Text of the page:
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Top Stocks is not a portfolio, but it's a great tool

Why we think Citywire Top Stocks is exciting. 

 
Top Stocks is not a portfolio, but it's a great tool

It was great to see the Financial Times write about Citywire Top Stocks at the weekend. Following what the best fund managers are doing has always been a key tenet of Citywire, and it’s good to see the message getting a wider airing.

However, there was just one aspect of Matt Vincent's article I wanted to clarify. We are not presenting Top Stocks as a portfolio. I totally agree with the advisers quoted in the FT Money article who say dealing costs and tax would make buying all 37 stocks prohibitively expensive.

That said, I must admit we did consider presenting it this way early on in the project. This is because we noticed that the compilation of top 10 holdings from the five fund managers did beat the FTSE All Share. For example, our back testing shows that from 30 September 2008 to 31 August 2011 Top Stocks gained 16.35% compared to 6.91% from the FTSE All Share.

However, I stress that performance is theoretical and could not be achieved by a private investor who would bear dealing costs and stamp duty.

What we are doing is presenting Top Stocks as a generator of investment ideas. Even if many of the companies are familiar to you, I think you’ll find it fascinating to see that GlaxoSmithKline (GSK.L) is so widely held by our panel of fund managers; or that Weir (WEIR.L) is the top holding of Nigel Thomas’s AXA Framlington UK Select Opportunities; or that GKN (GKN.L) is the biggest position in Edward Legget’s Standard Life Investments UK Equity Unconstrained fund.

Of course the timing of our launch could have been better. You couldn’t imagine more volatile or stressed out markets as the eurozone crisis peaks. We had no control over that, obviously. Anyway, you could argue – I know many of you do – that this is precisely the time to be looking for investment opportunities, when so many investors are scared. Things look very bad right now but sentiment could improve rapidly if a solution to the debt crisis is solved soon. In this respect it is interesting that Top Stocks guides you to some of the FTSE giants, like Glaxo and Shell, which have strong balance sheets and pay good dividends and as a result look resilient in times of trouble.

What Top Stocks doesn’t do is tell you whether any of the shares are worth buying. It simply shows what stocks the five managers have in their top 10, many of which will have been long-term holdings.

This is where our editorial coverage kicks in. For me, one of the most exciting things about Top Stocks is the chance it gives us to focus our coverage and analysis on stocks we know to be significant. This is our form of ‘data journalism’. Each day we will provide a digest of Top Stocks news and highlight analysts’ comments on the companies too. We’re looking forward to hear your comments and opinions too.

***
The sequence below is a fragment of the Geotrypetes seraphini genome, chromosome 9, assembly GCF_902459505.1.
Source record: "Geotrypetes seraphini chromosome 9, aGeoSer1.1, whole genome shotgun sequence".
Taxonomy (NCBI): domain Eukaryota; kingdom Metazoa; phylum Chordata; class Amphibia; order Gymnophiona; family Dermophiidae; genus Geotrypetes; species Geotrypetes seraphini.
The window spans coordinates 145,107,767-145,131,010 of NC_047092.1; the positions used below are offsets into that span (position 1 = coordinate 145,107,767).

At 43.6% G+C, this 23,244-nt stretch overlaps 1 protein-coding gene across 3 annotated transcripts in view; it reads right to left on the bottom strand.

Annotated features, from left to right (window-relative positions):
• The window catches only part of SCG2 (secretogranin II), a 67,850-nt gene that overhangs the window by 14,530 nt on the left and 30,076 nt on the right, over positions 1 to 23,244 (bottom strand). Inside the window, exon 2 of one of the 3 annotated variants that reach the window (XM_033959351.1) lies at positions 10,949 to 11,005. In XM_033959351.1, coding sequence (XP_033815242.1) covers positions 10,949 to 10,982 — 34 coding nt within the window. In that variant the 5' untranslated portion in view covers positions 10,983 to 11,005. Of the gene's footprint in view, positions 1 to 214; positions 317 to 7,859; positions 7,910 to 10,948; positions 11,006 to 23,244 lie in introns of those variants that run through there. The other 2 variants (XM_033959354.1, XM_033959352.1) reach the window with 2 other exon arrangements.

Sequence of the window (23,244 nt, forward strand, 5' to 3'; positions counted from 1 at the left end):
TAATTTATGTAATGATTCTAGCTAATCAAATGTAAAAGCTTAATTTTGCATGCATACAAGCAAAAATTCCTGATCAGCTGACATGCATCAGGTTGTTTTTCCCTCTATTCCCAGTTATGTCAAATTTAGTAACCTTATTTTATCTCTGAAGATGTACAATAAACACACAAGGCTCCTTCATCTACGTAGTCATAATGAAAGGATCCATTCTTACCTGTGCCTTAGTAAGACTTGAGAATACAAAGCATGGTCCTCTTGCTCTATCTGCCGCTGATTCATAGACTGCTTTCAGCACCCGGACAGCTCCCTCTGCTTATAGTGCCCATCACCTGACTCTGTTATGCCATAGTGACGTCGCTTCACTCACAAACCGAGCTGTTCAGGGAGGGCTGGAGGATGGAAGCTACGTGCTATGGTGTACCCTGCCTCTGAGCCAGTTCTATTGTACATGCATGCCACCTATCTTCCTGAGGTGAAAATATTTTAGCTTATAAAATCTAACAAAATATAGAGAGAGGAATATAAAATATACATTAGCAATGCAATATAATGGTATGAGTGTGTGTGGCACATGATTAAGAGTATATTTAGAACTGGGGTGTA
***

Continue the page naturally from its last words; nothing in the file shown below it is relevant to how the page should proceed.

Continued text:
8 comments so far. Why not have your say?

sgjhaghsdg

Sep 26, 2011 at 12:15

Fees depend on the size of the chunks and stamp duty on how long you intend to hold. Drop £2k onto each stock, and hold for at least six months, and you're beating the AMC of the fund managers.

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Orlando Furioso

Sep 26, 2011 at 13:03

Those of us with long memories remember a unit trust fund in the mid-90's called the 'Hi-5' fund. Yes, the top five stocks chosen by the fund manager. It worked OK for a time and then bombed and disappeared... Ho, hum. Plus ca change, plus c'e la meme chose, perhaps...

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sgjhaghsdg

Sep 26, 2011 at 13:12

Did "Hi-5" really have a portfolio of just 5 shares? Well risky!

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Stephen Lee

Sep 26, 2011 at 13:58

I remember the Johnson Fry Hy-5 and, I seem also to recall, the Hy-1. The former comprised the top5 dividend yielders of the FT30 but it excluded the highest price share. It worked for a while but was fraught with takeover difficulties I seem to remember. I held it in a PEP and the Hy-1 in a single company PEP. the latter did reasonably well.

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john barker

Sep 26, 2011 at 19:26

I notice that these 'top stocks' have been held for a long time by most fund managers -- Woodford particularly has a very low stock turnover, which in addition to reflecting his convictions, also keeps trading costs to a minimum.

How I wish that everyone adopted this approach, investing for the long term growth in variable market conditions.

Given the extreme share price fluctuations we see, every time some issue of 'market sentiment' breaks cover, who is making the deals?

The daily round of share/futures trading by the City 'pros' plays havoc with my long term financial investments; we don't stand a chance really, do we.

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Bob M

Sep 27, 2011 at 10:21

Clearly a useful source of ideas but is there a danger that investing in these companies is too late and that their popularity will be reflected in an already increased share price? Obviously the risk of this will be greater for smaller companies.

For those of us who largely follow the investment trust route and hold for the long term a similar facility showing the most popular investment trusts held by fund managers would be equally useful.

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Rich Harris (Citywire)

Sep 27, 2011 at 16:46

Bob M - I like that idea, it's got us thinking! No idea how feasible it would be but consider it added to our development wishlist.

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Bob M

Sep 28, 2011 at 11:41

Rich Harris - Thank you.

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